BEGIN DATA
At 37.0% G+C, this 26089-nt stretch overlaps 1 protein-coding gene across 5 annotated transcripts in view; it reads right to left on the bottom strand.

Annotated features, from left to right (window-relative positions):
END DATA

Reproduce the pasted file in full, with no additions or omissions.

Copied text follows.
At 37.0% G+C, this 26089-nt stretch overlaps 1 protein-coding gene across 5 annotated transcripts in view; it reads right to left on the bottom strand.

Annotated features, from left to right (window-relative positions):